Juan García was one of the best known black auxiliaries aiding Francisco Pizarro in the conquest of Peru between 1532 and 1542. He was born free near Jaraicejo, Spain in 1495, most likely of African and Spanish descent, although he was referred to by Spaniards as simply black.
Garcia was recruited to join Pizarro’s expedition in 1530 in Trujillo, Extremadura, Spain. He left his wife and two daughters in Spain to cross the Atlantic. Historians know through licenses that by the 1550s at least three thousand blacks had participated in the conquest of Peru. These figures do not count the numerous Africans taken through unofficial channels.
García held the posts of crier (pregonero) and piper (gaiter), occupations largely reserved for blacks in New Spain. He was also appointed the master of weights. This latter position is significant, as his job was to weigh the vast gold and silver found within the conquered Incan Empire. Master of weights was an unusual responsibility given to a black man at that time.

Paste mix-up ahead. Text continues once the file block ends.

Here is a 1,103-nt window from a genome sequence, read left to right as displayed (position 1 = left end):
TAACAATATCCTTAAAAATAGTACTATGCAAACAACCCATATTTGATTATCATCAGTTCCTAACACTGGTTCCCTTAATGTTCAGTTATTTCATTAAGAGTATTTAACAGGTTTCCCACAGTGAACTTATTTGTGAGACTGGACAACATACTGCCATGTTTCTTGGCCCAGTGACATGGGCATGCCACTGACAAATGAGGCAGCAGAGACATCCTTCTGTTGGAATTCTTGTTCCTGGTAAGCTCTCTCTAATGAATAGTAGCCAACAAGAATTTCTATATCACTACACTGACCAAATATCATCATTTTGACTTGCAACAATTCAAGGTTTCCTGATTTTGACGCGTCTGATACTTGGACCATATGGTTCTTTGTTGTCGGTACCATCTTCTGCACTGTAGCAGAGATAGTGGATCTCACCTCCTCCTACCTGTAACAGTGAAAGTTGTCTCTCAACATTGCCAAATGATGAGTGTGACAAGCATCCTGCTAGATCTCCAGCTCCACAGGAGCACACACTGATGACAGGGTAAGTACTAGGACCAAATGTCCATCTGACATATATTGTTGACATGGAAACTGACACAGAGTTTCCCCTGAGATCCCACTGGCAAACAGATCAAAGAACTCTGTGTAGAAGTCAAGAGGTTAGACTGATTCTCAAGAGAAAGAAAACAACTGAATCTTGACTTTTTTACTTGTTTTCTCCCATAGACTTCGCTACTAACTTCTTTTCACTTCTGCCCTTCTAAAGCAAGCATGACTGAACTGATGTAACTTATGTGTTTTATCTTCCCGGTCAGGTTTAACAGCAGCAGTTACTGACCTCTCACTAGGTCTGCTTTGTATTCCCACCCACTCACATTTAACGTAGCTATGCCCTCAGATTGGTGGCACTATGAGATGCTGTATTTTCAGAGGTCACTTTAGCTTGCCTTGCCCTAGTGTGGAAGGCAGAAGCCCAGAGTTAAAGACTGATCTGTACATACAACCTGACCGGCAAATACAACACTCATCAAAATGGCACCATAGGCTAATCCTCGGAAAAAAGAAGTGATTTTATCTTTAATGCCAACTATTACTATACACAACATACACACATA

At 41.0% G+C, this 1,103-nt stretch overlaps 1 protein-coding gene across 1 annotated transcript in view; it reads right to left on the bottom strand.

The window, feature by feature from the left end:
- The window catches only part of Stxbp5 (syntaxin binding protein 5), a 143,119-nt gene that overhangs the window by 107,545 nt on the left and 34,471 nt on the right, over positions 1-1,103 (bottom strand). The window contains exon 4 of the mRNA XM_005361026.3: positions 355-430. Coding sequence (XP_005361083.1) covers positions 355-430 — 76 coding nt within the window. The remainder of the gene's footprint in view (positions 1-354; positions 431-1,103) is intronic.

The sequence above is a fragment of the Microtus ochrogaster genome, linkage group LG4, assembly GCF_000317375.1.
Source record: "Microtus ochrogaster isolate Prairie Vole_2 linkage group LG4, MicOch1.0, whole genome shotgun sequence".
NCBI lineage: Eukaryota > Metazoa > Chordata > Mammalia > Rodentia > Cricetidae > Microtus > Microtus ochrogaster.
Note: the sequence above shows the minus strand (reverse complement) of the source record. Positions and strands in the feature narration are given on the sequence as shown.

In return for his service, Garcia received a footman’s share of gold and silver at Coaque (1531), at Cajamarca (1553), and at Cuzco (1534). In Cajamarca, he was one of at least 107 blacks amongst the conquistadores. There he purchased an enslaved indigenous Nicaraguan woman. That Garcia was a black slaveholder demonstrated the complexity and fluidity of racial hierarchies in early Spanish America.
In 1534 and 1535 Garcia was one of the founding citizens of Spanish Cuzco. Although many Spaniards sought their fortunes in the Americas with the intentions to return to Spain, few actually made the return voyage. And, certainly, it is safe to assume that many blacks also wished to return to their African homelands after the atrocities of the Middle Passage, but few had the means to do so.
Juan García was the exception. He took his silver and gold and returned to Extremadura, Spain in 1536. He also brought back his illegitimate daughter and her indigenous Andean mother (one of his servants) to Spain. García settled in the Jaraicejo-Trujillo area of his youth until at least 1545, but the exact date of his death is unknown.
Nonetheless Garcia’s experience is unusual. Spending time in the post-conquest New World, returning to Spain, and living until at least age 50, was no small accomplishment for a person of African ancestry at that time. In Spain, he called himself Juan García Pizarro suggesting he felt kinship with the famous conquistador who ensured his new found wealth.